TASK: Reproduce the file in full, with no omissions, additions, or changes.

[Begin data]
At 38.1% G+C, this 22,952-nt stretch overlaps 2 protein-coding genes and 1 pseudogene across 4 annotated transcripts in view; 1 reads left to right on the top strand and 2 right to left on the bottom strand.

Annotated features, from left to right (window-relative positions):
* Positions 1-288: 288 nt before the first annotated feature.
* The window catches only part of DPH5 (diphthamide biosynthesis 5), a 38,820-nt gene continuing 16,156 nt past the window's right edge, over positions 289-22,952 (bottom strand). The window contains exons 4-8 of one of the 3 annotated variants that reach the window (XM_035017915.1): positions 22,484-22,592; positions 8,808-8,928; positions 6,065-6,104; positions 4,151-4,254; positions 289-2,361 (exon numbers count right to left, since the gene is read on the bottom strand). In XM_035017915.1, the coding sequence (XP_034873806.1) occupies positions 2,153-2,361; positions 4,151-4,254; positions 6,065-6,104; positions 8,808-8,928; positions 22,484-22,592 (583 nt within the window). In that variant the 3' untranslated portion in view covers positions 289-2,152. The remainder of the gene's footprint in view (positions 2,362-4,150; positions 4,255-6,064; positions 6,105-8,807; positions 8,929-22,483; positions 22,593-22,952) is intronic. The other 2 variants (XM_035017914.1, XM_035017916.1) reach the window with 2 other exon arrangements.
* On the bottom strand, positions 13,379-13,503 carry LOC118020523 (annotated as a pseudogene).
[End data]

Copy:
At 38.1% G+C, this 22,952-nt stretch overlaps 2 protein-coding genes and 1 pseudogene across 4 annotated transcripts in view; 1 reads left to right on the top strand and 2 right to left on the bottom strand.

Annotated features, from left to right (window-relative positions):
* Positions 1-288: 288 nt before the first annotated feature.
* The window catches only part of DPH5 (diphthamide biosynthesis 5), a 38,820-nt gene continuing 16,156 nt past the window's right edge, over positions 289-22,952 (bottom strand). The window contains exons 4-8 of one of the 3 annotated variants that reach the window (XM_035017915.1): positions 22,484-22,592; positions 8,808-8,928; positions 6,065-6,104; positions 4,151-4,254; positions 289-2,361 (exon numbers count right to left, since the gene is read on the bottom strand). In XM_035017915.1, the coding sequence (XP_034873806.1) occupies positions 2,153-2,361; positions 4,151-4,254; positions 6,065-6,104; positions 8,808-8,928; positions 22,484-22,592 (583 nt within the window). In that variant the 3' untranslated portion in view covers positions 289-2,152. The remainder of the gene's footprint in view (positions 2,362-4,150; positions 4,255-6,064; positions 6,105-8,807; positions 8,929-22,483; positions 22,593-22,952) is intronic. The other 2 variants (XM_035017914.1, XM_035017916.1) reach the window with 2 other exon arrangements.
* On the bottom strand, positions 13,379-13,503 carry LOC118020523 (annotated as a pseudogene).